How To Make Brown Gravy
How To Make Brown Gravy
How To Make Brown Gravy: Your gravy will be thick and flavorful but still smooth. Thanks to these brief easy-to-follow instructions from a professional chef.
Hi, there. I'm Matt from the Underground Cookery School, and today I'm going to do a video cookery lesson for you. Hi, there.
I'm going to show you how to make brown gravy. So the first thing we need to do is just take out what we're roasting off in the oven. Now, in this case, I've just got some chicken wings, but the chances are, if you're making gravy, you probably may have a chicken, or a joint of beef, or pork, lamb, you know, whatever it is.
But the principle is the same. You take whatever it is you're roasting out, and what you are left with in the pan is quite a lot of residual fat, and all those flavors in the pan, and that's how we're going to make our gravy. So, I'm going to put that on there, and the first thing I'm going to do is just bring it up to a reasonable temperature, so just leave it for a second.
Obviously, you don't want to, rather you want to keep your eye on this, because I have seen many of these just get burned completely. I'm going to put a tablespoon of that in, and I'm now going to take that off the heat before it gets too hot, because that residual fat is really starting to get hot. And just try, and in fact, I'm going to do this off the heat.
But what you want to try and do now is just scrape all that flavors into the fat and the flour. Now that flour is a roux, it's what we call a roux, and that's what's going to thicken it out. I'm going to add some chicken stock here.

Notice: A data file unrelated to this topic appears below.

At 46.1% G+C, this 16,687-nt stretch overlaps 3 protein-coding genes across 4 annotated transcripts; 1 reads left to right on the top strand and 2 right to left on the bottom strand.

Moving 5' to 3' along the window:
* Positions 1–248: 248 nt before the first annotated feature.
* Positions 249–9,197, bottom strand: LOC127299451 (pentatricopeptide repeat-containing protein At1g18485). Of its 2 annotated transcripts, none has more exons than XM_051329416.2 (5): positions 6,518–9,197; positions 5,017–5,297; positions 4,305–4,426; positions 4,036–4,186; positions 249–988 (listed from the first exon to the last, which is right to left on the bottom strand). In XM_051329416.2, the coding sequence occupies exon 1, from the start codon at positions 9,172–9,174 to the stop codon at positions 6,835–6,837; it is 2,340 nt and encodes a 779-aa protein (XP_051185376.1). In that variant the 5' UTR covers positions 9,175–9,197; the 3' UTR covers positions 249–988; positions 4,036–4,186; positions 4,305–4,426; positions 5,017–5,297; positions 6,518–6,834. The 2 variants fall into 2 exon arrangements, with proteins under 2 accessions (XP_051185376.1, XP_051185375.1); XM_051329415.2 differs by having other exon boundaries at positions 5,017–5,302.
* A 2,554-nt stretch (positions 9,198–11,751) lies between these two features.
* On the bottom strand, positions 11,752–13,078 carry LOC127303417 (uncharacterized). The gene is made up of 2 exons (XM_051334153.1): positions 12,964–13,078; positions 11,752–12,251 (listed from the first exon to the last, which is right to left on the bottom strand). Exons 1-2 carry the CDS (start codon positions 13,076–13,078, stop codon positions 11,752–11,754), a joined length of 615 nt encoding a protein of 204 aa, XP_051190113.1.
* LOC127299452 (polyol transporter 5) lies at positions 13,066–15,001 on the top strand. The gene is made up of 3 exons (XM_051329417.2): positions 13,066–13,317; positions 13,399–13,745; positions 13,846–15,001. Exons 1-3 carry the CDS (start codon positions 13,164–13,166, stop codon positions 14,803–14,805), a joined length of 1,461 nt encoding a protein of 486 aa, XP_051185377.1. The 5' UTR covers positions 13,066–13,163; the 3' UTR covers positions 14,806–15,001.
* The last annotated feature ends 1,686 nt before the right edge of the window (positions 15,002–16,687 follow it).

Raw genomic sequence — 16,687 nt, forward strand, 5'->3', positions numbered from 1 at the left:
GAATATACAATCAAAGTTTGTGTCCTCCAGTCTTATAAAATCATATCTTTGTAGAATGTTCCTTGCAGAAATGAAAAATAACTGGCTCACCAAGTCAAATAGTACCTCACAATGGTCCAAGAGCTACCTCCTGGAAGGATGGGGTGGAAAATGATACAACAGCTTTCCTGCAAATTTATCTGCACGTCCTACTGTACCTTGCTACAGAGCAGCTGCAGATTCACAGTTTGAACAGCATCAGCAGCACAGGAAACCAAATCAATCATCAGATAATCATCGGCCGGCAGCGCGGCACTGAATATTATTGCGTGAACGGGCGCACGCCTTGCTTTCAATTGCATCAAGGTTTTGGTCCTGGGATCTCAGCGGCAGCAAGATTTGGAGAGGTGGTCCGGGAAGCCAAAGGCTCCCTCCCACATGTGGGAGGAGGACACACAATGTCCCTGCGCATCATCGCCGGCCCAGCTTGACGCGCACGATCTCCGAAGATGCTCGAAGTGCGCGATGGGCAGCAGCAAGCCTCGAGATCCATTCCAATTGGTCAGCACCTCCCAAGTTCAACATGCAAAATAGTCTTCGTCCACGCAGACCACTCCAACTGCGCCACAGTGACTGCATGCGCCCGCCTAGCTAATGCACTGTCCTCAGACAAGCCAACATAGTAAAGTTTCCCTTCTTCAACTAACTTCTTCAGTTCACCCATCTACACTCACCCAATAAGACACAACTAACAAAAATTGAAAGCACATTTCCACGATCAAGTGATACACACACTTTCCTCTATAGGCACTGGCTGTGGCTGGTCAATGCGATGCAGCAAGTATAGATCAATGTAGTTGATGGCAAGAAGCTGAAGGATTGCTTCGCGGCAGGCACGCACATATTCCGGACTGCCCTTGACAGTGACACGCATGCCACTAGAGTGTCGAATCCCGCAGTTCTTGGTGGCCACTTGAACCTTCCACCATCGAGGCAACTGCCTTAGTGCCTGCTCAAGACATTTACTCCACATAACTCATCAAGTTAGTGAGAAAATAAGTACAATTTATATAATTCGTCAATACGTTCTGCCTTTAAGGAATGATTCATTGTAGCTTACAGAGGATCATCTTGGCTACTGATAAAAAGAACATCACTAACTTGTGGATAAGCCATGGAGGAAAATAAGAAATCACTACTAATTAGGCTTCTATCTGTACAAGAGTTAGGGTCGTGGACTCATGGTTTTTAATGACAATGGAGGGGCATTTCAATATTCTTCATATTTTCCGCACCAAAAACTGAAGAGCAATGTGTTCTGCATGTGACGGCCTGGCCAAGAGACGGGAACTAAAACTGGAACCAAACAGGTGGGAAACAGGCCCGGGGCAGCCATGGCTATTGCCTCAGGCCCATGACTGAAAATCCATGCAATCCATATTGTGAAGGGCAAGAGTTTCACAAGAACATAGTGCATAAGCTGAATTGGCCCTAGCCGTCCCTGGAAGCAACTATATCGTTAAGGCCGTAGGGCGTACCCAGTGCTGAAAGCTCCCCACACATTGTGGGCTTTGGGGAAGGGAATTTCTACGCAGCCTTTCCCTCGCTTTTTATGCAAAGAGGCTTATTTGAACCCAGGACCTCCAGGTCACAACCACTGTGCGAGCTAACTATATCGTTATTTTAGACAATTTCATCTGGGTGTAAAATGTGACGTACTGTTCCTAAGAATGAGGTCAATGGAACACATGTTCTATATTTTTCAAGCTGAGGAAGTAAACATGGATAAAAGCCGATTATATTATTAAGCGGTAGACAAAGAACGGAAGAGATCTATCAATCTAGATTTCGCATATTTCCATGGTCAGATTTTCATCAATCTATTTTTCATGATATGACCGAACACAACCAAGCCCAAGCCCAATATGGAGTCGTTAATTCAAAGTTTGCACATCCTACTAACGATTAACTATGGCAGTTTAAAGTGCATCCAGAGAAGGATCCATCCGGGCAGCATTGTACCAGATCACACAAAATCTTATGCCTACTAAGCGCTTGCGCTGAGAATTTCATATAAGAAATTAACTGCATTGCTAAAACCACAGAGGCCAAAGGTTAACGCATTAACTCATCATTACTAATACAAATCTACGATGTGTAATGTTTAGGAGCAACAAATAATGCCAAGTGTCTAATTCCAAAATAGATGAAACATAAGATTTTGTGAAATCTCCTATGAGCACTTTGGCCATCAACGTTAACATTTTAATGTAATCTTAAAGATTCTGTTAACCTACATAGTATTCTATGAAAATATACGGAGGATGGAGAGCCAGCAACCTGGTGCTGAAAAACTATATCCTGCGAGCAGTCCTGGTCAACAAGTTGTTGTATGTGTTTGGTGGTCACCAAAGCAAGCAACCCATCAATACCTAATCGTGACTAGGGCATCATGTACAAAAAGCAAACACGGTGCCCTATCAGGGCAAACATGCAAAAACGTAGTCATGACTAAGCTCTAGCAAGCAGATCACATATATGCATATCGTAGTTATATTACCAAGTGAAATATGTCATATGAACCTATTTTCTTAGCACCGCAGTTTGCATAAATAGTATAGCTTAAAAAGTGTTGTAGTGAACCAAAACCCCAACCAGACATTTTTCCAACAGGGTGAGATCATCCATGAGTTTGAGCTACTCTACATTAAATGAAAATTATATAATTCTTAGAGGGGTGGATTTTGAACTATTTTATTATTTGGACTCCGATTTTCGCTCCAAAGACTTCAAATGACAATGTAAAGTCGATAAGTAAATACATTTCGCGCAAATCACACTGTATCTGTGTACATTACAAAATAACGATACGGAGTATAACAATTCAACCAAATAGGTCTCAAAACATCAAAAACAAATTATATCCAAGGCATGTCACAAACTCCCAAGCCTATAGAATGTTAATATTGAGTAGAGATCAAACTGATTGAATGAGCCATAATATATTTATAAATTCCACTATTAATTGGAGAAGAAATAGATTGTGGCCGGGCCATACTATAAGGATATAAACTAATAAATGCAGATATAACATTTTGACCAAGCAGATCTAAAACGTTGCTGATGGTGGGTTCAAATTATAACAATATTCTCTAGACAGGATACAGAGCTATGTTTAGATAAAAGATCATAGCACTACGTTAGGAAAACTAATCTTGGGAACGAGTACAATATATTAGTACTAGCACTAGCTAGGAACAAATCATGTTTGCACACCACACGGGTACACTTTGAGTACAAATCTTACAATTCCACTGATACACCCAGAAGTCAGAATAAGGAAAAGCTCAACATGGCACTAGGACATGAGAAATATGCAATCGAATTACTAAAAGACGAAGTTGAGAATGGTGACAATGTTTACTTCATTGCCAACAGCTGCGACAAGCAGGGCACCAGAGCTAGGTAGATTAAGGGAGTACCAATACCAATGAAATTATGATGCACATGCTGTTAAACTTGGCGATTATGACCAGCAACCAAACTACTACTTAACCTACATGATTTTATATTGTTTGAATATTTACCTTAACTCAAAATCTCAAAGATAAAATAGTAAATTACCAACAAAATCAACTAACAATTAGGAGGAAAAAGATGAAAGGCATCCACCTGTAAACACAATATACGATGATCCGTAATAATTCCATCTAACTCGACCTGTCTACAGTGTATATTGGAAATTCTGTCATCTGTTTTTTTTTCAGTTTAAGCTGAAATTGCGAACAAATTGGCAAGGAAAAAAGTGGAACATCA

This is a fresh stock. Oops! Bit of drama there. We like a bit of drama on Video Jug.
Proper epic, it is. It's got everything. So what I'm going to do now is just incorporate that chicken stock.
So, what I was saying before the fire, was you can use stock cube, so all you would do is get a stock cube, add boiling water, and have a jug. I'm using fresh because, you know, I prefer using fresh. And all I'm going to do now is just cook that stock down, and what will happen is, in the next two or three minutes, the volume of liquid in that pan will reduce down.
I'm going to keep an eye on the temperature though, for the reasons I said earlier on. You don't want the pan to be too hot, and also as you can see, what I'm doing is just moving it around, obviously with a cloth, to ensure that no one part of this pan gets so hot that, you know, there's a risk that it might burn. So, I'm going to carry on cooking this down until it reduces down, and then what I'll do is pass the final gravy through this sieve.
This has been on the hob now for about three or four minutes. You'll see in a minute, it's thickened out really nicely. I'm just going to take that off the hob.
Now it's still quite bitty, from all the bits of flavor that were in the bottom of the pan, and we obviously want to get rid of as much of that as possible, so what I'm now going to do is just pass that through the sieve. And I just want to show you the consistency of what we're working with here, because it started off, obviously if you look at the stock, the stock's quite watery, like that. However, if we look at the gravy, the gravy's now got a nice thickness to it.
That's how to make your brown gravy.